Excess hair growth in a spot on the back over the spine is known as faun tail
Information on hypertrichosis and hair removal treatments
Hypertrichosis may be generalized or localized and each of these hypertrichosis may be either acquired or congenital. Faun tail is localized congenital hypertrichosis. Hypertrichosis of this type is of utmost concern when it is a sign of underlying occult neural abnormalities as is frequently the case with mid line hair on the back.
Excess hair on the spine is frequently a marker for underlying spinal dysraphisms such as dermal cyst or sinus, myelomeninggocele, diastematomyelia, vertebral abnormalities or a subdural or extradural lipoma. The term spinal dysraphisms is used to denote those abnormalities involving any or all of the middle tissues of the back. Spinal hypertrichosis, seen as a discrete patch of sacral terminal hair growth over the lower back is termed a ‘faun tail’. If the hypertrichosis is seen as a midline vellus hair growth, it is termed “silky down”.
The separation of the neuroectoderm from the epithelial ectoderm occurs in the third to fifth week of pregnancy and is initiated along the mid-line posteriorly. The cleavage can be incomplete at any phase, so that a defect may appear in the skin, vertebrae, spinal cord, and/or central nervous system.
A faun tail is frequently associated with one of several underlying spinal defects including spina bifida occulta which is vertebral defect without exposure of neural tissues, spima bifida, traction bands and diastematomyelia. Fibrous bands may tie the spinal cord or cauda equine to bone or skin directly or through attachment to the meninges or through a tight filum terminale. A meningocele manqué refers to aberrant nerve roots, fibrous bands and adhesions that tether the spinal cord, nerve roots and filum terminale within the meninges and may continue through the dura to the skin. 24 percent of such cases have overlying hypertrichosis.
Diastematomyelia is duplication or splitting of a portion of the spinal cord through a bony spur or fibrous passes and attaches to the vertebral body anteriorly and /or to the neural posteriorly. More than 40 percent of persons with diastematomyelia have patches of hair overlying the neural-bony abnormality. These abnormalities may not cause neurologic problems in infancy but symptoms do eventually appear from childhood to early adulthood. Symptoms appear because there is a normally occurring dissimilar growth of the spinal cord ascending in the vertebral column over the first five years of life. The traction on the cord either directly or by the cord being hung up by either the bony or the fibrous spur in diastematommyelia will eventually cause a neurologic deficit. Recognition of the process will allow prophylactic surgery.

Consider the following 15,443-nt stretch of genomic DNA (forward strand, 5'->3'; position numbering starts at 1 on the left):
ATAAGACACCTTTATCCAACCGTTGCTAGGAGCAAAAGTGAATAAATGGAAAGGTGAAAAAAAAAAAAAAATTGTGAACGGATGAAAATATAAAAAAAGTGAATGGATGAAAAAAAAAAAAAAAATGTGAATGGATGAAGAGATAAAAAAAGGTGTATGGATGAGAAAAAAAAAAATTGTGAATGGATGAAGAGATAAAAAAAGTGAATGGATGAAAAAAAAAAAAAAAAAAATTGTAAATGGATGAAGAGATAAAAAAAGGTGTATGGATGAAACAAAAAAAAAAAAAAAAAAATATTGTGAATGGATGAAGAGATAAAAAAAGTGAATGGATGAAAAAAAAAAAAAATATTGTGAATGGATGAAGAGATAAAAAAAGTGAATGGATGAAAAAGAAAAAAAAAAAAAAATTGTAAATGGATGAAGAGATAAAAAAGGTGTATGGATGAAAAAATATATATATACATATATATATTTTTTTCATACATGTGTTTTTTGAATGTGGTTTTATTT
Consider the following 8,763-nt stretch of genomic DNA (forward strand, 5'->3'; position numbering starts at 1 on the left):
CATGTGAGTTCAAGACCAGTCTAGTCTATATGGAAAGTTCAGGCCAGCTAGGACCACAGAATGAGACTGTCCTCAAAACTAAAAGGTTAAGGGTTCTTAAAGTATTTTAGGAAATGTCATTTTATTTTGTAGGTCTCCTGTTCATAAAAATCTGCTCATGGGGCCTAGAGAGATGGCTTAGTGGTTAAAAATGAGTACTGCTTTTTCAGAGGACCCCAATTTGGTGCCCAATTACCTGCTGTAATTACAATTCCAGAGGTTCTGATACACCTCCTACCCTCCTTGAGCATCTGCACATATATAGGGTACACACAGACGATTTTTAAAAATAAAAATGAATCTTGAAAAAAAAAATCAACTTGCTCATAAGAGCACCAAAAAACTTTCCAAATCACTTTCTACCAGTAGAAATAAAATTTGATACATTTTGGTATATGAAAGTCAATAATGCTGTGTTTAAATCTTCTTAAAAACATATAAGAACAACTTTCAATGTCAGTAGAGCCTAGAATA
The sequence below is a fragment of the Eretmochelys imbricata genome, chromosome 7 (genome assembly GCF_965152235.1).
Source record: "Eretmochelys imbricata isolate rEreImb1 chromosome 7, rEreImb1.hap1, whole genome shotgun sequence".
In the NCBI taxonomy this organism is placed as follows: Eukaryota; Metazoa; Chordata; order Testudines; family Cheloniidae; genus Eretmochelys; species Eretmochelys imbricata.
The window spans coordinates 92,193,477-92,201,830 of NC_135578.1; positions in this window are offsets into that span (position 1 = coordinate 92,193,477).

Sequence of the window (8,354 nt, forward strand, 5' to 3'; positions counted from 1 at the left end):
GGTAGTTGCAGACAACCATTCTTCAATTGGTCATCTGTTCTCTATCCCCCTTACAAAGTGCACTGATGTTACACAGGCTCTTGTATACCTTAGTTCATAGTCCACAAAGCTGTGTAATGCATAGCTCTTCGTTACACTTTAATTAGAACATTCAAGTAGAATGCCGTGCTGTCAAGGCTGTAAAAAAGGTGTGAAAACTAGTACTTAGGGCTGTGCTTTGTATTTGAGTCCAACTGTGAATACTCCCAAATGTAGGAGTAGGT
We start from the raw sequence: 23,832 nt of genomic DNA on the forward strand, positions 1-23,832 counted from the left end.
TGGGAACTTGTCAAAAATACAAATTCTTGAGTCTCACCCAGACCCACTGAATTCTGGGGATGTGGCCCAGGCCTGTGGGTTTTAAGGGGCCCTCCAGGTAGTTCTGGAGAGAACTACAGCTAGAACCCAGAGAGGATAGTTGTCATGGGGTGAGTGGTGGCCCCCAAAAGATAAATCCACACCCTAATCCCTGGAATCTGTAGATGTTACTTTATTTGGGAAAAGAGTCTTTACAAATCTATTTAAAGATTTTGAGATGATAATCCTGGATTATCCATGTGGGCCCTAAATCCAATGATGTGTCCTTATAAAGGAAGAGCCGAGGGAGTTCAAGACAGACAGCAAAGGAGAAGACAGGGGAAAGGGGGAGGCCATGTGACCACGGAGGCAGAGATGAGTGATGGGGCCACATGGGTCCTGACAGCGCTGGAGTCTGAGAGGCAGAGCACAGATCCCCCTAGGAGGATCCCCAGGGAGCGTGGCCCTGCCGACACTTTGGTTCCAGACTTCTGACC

Faun tails are usually evident by early infancy and appear more frequently in females than in males. It should be noted, however, that the hair may not be at the level of the neural defect itself but will be at the general region. Midback hypertrichosis is most common in the sacral or lumbar region and less frequently as one moves cephalad.
Midback hypertrichosis may accompany other cutaneous abnormalities that also signal underlying neurocutaneous abnormalities or that may secondarily cause damage to underlying neurologic structures. Dermal sinuses, usually 1 mm to 2 mm in diameter and close to or at the dorsal midline are often associated with local pigmentation, port wine discoloration, or protrusion of the hair from the sinus. These sinuses can extend into the spinal canal and serve as an entry for infections or can expand into an epidermis or dermoid cyst. This can lead to neurologic deficits secondary to pressure on the cord with tumor growth. Midline lipomas are frequently attached to the cord or cauda equine, filum terminale and onus medullaris. Excision or manipulation may lead to meningitis or central nervous system infection.
Midline dorsal patches of hypertrichosis should lead one to look for neurologic deficits and underlying bony abnormalities. The absence of neurologic deficit at the time of examination does not rule out an underlying neurologic abnormality. Invasive procedures as mylography are potential sources of infection and should be avoided if non-invasive techniques such as magnetic resonance imaging are available. Manipulation or excision of midline dorsal cutaneous structures should not be done without a thorough examination of the underlying cord and spinal column and without prior neurosurgical consultations.
Magnetic resonance imaging evaluation of the spinal hypertrichosis is important because early surgical intervention may prevent neurologic damage.